After Internet’s Largest Data Breach, VTech Restores Services
After a high-profile hack in November of 2015, children’s toy manufacturer VTech has restored principal functions of a connected product it took offline after the breach.
For customers to download games, ebooks, and content to their toys, they must use Learning Lodge, which is VTech’s online distribution portal, report Clare Hopping and Aaron Lee, writing for the UK’s ITPRO.
Now customers can log in to their accounts and manage their devices after the hack destroyed significant online features and compromised the data of 6.4 million children.
Although account management features have been restored, other functions are still disconnected. Some of the older generation products, such as Sleep Musical Sheep and Secret Safe Diary Selfie, are not scheduled to be restored.
Allan Wong, chairman and group chief executive of VTech, said:
“After the cyber-attack, we have focused on further strengthening security around user registration information and other services within Learning Lodge. A full list of the products and their current support status can be viewed on the Learning Lodge website.”
He added that customers should log in to Learning Lodge and change their passwords as soon as possible. He also apologized that some of the site’s services remain unavailable, but said the company is working diligently to reopen them quickly.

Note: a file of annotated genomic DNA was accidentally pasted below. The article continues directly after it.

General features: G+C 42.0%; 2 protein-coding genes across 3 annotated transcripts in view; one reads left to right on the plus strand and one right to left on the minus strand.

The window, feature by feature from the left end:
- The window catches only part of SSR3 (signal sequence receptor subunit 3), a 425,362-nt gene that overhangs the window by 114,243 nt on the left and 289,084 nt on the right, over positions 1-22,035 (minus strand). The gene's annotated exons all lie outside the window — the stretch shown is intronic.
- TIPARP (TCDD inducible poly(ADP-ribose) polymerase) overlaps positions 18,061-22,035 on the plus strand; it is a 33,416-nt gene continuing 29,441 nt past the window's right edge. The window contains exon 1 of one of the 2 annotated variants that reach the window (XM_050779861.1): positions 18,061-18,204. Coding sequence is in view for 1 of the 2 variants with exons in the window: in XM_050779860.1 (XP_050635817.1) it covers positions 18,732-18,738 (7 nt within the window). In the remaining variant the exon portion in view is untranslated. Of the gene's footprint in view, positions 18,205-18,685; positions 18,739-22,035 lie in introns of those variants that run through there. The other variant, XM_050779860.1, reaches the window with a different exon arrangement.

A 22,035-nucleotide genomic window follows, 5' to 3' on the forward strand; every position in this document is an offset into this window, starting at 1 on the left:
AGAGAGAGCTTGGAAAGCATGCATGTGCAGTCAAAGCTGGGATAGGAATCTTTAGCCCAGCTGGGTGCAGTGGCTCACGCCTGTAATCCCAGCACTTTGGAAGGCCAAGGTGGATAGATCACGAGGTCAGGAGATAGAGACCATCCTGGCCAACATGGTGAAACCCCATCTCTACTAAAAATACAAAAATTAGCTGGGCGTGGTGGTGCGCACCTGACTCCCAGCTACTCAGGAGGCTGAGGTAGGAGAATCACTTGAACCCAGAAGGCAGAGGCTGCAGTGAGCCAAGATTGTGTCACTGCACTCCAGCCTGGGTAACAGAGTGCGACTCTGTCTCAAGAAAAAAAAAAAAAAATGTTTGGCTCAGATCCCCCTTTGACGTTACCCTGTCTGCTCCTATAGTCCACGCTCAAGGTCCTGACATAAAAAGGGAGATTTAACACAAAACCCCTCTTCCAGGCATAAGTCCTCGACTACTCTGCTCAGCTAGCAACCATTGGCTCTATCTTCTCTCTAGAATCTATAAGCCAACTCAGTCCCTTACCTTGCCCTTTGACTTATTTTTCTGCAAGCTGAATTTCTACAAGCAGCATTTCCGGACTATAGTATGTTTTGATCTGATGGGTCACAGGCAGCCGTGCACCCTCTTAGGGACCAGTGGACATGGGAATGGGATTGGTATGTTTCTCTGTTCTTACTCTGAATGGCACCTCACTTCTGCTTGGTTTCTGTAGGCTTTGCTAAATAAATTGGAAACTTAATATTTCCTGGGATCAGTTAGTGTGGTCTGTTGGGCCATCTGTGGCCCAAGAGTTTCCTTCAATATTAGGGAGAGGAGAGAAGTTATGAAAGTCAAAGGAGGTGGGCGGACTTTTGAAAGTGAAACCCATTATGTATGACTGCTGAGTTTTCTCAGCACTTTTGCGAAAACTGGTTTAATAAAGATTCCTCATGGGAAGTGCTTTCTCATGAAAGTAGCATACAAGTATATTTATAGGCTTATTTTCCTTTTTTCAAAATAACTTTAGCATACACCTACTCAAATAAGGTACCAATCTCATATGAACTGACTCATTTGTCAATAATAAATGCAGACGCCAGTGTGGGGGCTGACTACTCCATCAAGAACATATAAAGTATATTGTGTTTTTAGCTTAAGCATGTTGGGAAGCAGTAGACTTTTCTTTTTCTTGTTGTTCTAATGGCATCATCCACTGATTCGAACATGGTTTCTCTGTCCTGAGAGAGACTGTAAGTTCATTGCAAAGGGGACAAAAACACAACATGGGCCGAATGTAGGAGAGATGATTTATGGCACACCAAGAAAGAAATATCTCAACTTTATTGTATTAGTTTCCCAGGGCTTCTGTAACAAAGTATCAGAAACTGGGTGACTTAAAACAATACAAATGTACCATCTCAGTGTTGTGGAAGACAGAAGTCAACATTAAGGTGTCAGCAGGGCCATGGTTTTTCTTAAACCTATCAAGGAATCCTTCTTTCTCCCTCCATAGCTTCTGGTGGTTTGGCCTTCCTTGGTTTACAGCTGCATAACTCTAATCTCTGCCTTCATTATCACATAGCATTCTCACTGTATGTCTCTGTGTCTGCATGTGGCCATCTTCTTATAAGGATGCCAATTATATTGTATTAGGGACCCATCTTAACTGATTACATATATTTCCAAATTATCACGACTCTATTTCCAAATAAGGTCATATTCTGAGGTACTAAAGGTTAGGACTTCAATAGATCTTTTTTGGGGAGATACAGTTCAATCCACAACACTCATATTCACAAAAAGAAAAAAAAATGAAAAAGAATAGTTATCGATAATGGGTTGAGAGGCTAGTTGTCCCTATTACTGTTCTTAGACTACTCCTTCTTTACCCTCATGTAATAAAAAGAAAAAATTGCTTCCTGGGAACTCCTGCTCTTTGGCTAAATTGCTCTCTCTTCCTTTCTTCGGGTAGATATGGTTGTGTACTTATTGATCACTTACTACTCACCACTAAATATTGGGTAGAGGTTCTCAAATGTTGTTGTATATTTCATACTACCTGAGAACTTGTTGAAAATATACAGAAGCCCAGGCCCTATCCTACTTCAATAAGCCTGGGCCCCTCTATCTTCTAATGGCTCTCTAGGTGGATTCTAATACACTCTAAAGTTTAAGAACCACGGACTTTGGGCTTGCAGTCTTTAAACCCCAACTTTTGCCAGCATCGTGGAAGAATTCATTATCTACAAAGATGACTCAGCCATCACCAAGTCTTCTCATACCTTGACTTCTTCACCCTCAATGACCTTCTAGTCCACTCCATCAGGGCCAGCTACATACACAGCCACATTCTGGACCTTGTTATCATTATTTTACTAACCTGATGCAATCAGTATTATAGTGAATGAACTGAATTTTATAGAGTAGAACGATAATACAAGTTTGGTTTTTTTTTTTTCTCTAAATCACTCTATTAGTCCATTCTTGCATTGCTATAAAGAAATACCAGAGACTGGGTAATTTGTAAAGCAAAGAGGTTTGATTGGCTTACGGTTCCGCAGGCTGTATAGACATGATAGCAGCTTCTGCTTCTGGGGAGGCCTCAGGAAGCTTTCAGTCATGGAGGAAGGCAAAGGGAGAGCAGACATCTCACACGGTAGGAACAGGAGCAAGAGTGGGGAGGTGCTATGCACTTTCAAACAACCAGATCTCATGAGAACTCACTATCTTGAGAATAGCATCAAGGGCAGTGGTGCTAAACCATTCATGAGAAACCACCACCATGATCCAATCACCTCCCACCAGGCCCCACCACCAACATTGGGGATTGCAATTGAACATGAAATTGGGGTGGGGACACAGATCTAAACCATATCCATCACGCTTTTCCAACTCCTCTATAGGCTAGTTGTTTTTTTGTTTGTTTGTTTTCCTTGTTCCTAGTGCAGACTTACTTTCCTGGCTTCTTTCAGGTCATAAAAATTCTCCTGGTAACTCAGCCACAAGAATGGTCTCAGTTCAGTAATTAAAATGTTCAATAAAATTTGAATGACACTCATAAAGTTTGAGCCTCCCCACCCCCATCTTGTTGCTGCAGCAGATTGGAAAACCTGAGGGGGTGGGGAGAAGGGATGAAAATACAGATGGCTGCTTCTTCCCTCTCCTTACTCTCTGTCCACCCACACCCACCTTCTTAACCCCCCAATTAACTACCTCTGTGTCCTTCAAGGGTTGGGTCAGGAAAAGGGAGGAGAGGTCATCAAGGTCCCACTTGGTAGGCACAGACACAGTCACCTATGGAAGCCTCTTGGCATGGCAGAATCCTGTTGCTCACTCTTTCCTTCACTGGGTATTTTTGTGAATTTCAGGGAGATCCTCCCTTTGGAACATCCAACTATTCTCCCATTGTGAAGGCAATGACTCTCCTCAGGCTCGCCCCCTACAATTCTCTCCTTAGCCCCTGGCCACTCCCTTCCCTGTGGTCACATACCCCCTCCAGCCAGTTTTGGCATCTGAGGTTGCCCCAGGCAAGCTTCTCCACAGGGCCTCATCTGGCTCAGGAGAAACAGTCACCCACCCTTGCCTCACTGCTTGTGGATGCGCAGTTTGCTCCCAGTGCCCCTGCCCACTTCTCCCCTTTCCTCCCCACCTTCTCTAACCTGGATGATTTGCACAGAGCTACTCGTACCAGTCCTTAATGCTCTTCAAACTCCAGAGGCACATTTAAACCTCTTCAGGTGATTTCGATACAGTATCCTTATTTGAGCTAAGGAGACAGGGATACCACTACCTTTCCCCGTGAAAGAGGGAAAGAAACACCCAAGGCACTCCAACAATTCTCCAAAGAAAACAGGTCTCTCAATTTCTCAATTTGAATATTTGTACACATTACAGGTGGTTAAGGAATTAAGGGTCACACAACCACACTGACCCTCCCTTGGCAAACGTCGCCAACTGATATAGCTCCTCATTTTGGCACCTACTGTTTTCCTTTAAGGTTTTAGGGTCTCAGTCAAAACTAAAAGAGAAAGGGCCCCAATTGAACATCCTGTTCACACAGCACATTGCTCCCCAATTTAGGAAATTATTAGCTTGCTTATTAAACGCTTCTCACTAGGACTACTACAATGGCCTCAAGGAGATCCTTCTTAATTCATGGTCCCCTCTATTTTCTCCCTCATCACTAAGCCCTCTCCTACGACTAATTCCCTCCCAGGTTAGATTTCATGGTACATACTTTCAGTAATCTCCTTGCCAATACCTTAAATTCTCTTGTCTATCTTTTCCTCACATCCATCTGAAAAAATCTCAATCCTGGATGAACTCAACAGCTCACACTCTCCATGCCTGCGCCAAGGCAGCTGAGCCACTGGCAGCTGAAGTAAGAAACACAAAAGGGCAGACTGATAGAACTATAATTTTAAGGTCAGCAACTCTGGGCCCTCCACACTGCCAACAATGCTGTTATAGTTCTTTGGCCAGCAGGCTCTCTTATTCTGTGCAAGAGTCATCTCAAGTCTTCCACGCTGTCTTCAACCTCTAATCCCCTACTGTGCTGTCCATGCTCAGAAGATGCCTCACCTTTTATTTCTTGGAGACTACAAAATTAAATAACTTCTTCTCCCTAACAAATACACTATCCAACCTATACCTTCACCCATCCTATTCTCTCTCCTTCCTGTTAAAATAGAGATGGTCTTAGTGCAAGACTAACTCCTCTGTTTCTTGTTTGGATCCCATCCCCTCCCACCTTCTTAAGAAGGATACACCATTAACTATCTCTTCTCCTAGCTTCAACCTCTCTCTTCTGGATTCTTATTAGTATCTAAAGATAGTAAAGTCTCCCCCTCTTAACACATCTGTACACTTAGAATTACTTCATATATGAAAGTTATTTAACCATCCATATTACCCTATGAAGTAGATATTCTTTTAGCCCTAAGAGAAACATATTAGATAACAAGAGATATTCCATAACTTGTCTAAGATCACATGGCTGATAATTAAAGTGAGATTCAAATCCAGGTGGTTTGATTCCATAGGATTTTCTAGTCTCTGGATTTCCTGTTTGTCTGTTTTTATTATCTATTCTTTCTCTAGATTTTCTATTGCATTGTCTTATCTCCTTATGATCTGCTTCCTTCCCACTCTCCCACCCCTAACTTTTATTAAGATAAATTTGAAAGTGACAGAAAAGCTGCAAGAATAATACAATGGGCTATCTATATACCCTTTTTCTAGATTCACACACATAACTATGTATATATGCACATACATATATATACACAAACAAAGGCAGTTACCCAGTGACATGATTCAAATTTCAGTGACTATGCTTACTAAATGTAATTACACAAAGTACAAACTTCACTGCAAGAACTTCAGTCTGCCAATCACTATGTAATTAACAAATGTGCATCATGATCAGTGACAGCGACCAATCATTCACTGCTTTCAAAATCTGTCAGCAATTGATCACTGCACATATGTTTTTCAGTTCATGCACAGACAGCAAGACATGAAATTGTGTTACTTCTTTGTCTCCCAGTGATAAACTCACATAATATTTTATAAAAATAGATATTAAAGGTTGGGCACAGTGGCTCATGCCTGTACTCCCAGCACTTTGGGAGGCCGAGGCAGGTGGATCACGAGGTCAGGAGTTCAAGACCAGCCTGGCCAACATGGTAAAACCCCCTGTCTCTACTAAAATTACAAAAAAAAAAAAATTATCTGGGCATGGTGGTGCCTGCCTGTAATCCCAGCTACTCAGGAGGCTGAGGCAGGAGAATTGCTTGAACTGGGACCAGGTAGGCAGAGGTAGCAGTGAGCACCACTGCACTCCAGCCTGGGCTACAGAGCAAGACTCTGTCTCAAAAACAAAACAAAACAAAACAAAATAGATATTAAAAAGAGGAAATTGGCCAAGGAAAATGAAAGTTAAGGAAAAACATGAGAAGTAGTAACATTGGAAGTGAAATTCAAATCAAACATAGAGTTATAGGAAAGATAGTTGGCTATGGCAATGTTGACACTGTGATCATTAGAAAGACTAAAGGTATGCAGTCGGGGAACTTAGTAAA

An alleged hacker has been arrested in Berkshire in connection with the cyber attack and said he struck the business site to “highlight its security vulnerabilities.”
”Frankly, it makes me sick that I was able to get all this stuff,” the hacker told the website. ”Vtech should have the book thrown at them.”
Cyber security experts were also surprised that the hackers were so easily able to access the sensitive data. Ross Brewer, vice president and managing director for international markets at LogRhythm, said the breach was not like others he has seen in his company because of the victims involved. It was, for the children who were hacked, the same as if adults had their photos and conversations hacked from Facebook.
He added that it was unbelievable to him that VTech did not encrypt its servers. After attacks on Sony and TalkTalk, a UK telecom group, cyber security teams saw how simple it was for hackers to get through a company’s weak point. Especially when children are concerned, businesses must go overboard to protect the data they have been given.
VTech said the attack occurred on November 14, but was not discovered until ten days had passed. They declared they were not sure what data, if any, had been taken, but acknowledged that email addresses, passwords, names, IP addresses, download history, secret words and answers for password retrieval, along with mailing addresses, were held in its database.
According to Canadian Global News’ Nicole Bogart, genders, dates of birth, pictures of children, and chats between parents and kids were also in the company’s database. In Canada, 237,000 adults and 316,000 children had their profiles compromised by the attack.
The website “Have I been Pwned,” which examines the Internet’s worst breaches of data, reported that the VTech hack is currently the largest consumer data violation in history. In comparison, the second most massive breach was the Ashley Madison hack.
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